When Harry S. Truman brought the United States into what everyone knew was a very real war, without congressional approval or consultation, he did it under the guise that it was a UN “police action.” To preserve the independence of South Korea and to reverse the North Korean aggression and its crossing of the 38th Parallel — the line dividing North and South Korea — he did it the only way possible: by sending in the boots on the ground. There was an air war, and serious bombing of North Korean positions, but the battles were fought over an endless series of hills and went on for years. The war only came to an actual end when President Dwight D. Eisenhower negotiated the “truce” we still are living with, and arranged repatriation of POWs.
What President Barack Obama did in his speech to the nation, however, is an entirely different approach. I’m not sure, as is our PJM colleague Victor Davis Hanson, that the war is a bad idea. I think that there were numerous reasons that can be established that make our intervention necessary. These include the distinct possibility that if Qadaffi were to win, he would do as he promised — exact the very retribution he promised against the rebels and the cities in which they were prominent, thereby carrying out a massacre that might only be paralleled by the massacre carried out by the late Syrian dictator Hafez-el Assad in Hama in 1982. And Qadaffi might very well have resumed the kind of terrorist attacks against Western targets that he has done in the past, such as bringing down airplanes as he had done in Lockerbie.
I do not believe, however, that the uncritical celebration of Obama that has been the response by Bill Kristol is also warranted. Kristol argues that “the United States really should have the backs of those fighting for freedom. How willing the president is to overcome his prejudices and to reorient his whole attitude toward the Middle East and the world, we don’t know. But we can hope for change.” Kristol is certain that the president won’t “cut and run,” that he understands that this is a fight the United States has to win.
Therefore Kristol believes conservatives must cease all criticism of the problems inherent in Obama’s approach, and simply “give war a chance.” But if we cease criticism, and find that the president is failing to implement the kind of measures that assure Qadaffi’s defeat, how is pointing out the ambivalence and contradictions in the president’s policy a bad thing? If the Republican Party is today the “party of freedom,” as Kristol thinks it is, then why is it harmful to point out the major pitfalls facing the president as he tries to destroy Qadaffi without supporting regime change in Libya and without taking the kind of measures that will guarantee the outcome?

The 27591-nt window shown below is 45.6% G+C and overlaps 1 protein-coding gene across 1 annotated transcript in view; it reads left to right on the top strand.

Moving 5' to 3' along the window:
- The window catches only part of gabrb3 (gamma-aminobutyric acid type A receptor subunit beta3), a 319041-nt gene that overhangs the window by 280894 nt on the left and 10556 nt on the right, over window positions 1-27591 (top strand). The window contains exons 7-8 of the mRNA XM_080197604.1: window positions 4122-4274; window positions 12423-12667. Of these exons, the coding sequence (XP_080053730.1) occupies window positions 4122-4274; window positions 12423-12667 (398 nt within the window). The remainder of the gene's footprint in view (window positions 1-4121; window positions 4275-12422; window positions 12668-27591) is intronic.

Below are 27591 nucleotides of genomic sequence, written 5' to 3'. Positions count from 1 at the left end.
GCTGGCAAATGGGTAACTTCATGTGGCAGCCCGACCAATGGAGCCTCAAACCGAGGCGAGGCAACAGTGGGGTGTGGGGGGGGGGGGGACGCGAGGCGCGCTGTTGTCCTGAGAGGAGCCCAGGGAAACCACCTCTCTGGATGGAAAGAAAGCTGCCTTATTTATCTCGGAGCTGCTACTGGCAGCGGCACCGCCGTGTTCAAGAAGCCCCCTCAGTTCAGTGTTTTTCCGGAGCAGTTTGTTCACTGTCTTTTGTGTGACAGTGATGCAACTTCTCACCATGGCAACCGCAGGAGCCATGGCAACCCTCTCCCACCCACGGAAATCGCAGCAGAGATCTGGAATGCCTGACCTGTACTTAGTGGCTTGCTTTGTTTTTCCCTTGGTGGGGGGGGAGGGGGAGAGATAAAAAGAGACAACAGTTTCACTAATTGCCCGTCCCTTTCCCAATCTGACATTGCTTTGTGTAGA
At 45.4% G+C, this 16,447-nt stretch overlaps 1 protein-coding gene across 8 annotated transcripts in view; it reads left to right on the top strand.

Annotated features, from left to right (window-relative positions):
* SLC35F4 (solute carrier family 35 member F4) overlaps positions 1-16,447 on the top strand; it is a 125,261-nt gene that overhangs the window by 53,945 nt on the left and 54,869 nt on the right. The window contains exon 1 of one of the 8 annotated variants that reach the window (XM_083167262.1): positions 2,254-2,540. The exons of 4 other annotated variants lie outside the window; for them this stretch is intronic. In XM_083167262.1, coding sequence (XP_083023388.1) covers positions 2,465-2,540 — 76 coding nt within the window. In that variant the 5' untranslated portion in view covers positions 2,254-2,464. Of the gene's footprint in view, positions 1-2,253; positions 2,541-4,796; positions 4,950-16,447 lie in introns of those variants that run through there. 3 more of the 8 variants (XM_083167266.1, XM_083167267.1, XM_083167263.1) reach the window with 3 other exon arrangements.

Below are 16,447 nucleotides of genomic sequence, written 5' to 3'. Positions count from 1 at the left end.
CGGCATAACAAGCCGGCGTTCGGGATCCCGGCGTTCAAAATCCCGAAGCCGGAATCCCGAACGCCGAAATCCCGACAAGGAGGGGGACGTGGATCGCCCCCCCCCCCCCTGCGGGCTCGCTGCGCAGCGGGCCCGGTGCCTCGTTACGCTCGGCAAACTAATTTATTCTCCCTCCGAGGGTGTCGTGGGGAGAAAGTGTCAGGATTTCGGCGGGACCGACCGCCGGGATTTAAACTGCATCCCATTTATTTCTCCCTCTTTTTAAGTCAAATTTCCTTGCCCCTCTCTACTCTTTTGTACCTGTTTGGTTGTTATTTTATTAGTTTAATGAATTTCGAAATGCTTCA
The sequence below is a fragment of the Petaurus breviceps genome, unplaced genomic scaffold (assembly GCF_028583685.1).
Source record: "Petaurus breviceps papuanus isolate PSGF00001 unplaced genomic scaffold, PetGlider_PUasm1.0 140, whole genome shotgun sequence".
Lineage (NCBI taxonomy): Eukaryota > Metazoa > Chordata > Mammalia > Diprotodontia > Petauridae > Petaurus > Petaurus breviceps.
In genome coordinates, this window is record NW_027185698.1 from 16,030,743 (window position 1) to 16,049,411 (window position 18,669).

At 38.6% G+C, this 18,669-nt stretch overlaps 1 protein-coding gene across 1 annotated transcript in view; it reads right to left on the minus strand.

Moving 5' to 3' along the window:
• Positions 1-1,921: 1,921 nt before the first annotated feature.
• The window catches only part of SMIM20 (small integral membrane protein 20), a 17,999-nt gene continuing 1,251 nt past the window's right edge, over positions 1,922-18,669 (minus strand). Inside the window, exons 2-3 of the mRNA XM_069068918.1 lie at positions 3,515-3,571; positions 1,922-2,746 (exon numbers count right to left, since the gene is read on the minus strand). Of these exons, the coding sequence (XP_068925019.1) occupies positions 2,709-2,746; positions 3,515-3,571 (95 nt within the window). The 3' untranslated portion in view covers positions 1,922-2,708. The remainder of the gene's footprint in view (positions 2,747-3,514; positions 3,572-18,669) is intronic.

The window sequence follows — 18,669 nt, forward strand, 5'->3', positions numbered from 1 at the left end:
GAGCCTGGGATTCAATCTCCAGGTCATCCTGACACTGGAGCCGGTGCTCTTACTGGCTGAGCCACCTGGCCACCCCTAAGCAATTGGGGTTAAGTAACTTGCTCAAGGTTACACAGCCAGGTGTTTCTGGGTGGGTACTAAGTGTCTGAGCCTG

In the very same speech that led Kristol to dub our President “Barack H. Reagan,” President Obama also said that he was ruling out the entry into the conflict of American troops. By making that announcement, Obama saw to it that he was closing off a step that, if all else fails, might be a step that he has to reluctantly take.
In his letter to Sen. Mitch McConnell and Sen. Harry Reid, Florida’s new Senator Marco Rubio rightfully points out that a bi-partisan resolution by the Senate authorizing the use of force in Libya to oust Qadaffi is necessary. Rubio writes that “this resolution should also state that removing Muammar Qaddafi from power is in our national interest and therefore should authorize the President to accomplish this goal. To that end, the resolution should urge the President to immediately recognize the Interim Transitional National Council as the legitimate government in Libya.”
To state this goal as that of the nation would proclaim it as a bipartisan policy of the people at large, not simply as an American war that is illegal and unconstitutional, as Sen. Rand Paul argued in his own response. Paul argued using the logic of the Old Right of the 1940s and 50s, as well as that of today’s anti-war paleoconservatives, grouped around the American Conservative magazine. Paul cites Defense Secretary Gates’ now famous statement that the United States had no “vital interest” in Libya; a statement eerily similar to that made on the eve of the Korean War by Secretary of State Dean Acheson, who told Congress that Korea was “outside” of the U.S. defense perimeter, thereby leading Kim Il-Sung to believe that aggression by his regime would meet with no opposition.